A decision without a published opinion is authority only in the case in which such decision is rendered and should not be cited in any other case in any court for any other purpose, nor should any court consider any such decision for any purpose except in the case in which such decision is rendered. See Rule of Appellate Procedure 30 (e)(3).

NO. COA01-787

NORTH CAROLINA COURT OF APPEALS

Filed: 16 July 2002

WILLIAM E. CANTRELL and wife
ELLEN C. CANTRELL, as TRUSTEES
OF THE WILLIAM E. CANTRELL AND
ELLEN C. CANTRELL LIVING TRUST
dated March 18, 1996 and
WILLIAM E. CANTRELL and wife,
ELLEN C. CANTRELL, individually,
        
            Petitioners

    v.                            Polk County
                                No. 00 CVS 0260
BOARD OF ADJUSTMENT OF
POLK COUNTY, JASON DECK
and wife, TINA DECK, and
JAMES L. DECK and wife,
BRENDA H. DECK,

            Respondents.

    Appeal by petitioners from judgment entered 7 March 2001 by Judge Dennis J. Winner in Polk County Superior Court. Heard in the Court of Appeals 18 April 2002.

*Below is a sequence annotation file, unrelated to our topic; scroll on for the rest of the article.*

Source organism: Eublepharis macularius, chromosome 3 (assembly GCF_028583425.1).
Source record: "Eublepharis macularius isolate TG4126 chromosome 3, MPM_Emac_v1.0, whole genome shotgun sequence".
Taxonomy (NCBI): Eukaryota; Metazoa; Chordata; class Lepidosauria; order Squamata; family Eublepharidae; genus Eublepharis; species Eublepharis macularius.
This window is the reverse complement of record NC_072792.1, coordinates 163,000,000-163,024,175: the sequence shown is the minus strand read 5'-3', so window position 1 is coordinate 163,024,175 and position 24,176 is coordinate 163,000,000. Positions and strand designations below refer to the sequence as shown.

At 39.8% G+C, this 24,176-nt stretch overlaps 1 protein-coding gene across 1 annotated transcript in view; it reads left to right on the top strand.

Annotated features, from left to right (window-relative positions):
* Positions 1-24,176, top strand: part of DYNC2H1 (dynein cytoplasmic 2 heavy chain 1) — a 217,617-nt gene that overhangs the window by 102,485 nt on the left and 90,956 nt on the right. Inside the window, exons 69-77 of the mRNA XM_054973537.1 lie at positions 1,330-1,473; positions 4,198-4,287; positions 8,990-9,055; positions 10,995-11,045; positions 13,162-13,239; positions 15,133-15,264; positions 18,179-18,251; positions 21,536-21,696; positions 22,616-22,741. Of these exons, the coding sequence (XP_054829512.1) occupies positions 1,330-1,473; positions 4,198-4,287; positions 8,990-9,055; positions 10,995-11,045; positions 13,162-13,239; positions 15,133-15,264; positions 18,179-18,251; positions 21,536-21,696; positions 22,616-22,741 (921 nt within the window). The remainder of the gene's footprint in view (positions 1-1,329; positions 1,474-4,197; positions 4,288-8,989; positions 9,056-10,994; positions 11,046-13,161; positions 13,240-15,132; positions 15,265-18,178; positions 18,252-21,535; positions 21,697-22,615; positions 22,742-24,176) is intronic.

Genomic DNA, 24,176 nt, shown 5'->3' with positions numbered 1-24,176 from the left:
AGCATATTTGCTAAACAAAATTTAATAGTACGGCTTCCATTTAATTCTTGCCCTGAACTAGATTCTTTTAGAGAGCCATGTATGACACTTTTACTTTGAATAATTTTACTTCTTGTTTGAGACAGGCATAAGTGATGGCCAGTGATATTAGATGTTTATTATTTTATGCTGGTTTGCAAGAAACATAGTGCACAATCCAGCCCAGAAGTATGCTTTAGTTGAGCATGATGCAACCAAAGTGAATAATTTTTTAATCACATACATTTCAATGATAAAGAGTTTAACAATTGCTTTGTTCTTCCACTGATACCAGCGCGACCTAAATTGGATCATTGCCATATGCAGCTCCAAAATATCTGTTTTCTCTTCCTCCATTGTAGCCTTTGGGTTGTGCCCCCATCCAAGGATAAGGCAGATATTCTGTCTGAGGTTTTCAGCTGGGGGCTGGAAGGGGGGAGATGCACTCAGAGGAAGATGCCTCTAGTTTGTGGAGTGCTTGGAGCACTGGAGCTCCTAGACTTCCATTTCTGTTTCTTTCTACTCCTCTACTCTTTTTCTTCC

Roberts & Stevens, P.A., by Sarah Patterson Brison Meldrum and Christopher Z. Campbell, and Callahan Law Offices, by Christopher Callahan, for petitioners-appellants.

    Prince, Youngblood & Massagee, by Sharon B. Alexander, and Mullinax and Alexander, by William M. Alexander, Jr., for respondents-appellees.

    TYSON, Judge.

    William E. Cantrell and Ellen C. Cantrell individually and as trustees of the William E. Cantrell and Ellen C. Cantrell living trust dated 18 March 1996 (collectively “petitioners”) appeal from an order affirming the decision of the Polk County Board ofAdjustment (“Board”) that granted Jason Deck, Tina Deck, James L. Deck, and Brenda H. Deck (collectively “respondents”) a conditional use permit for construction and operation of a concrete plant. We remand to the superior court to set forth and apply the appropriate standard of review of the Board's decision.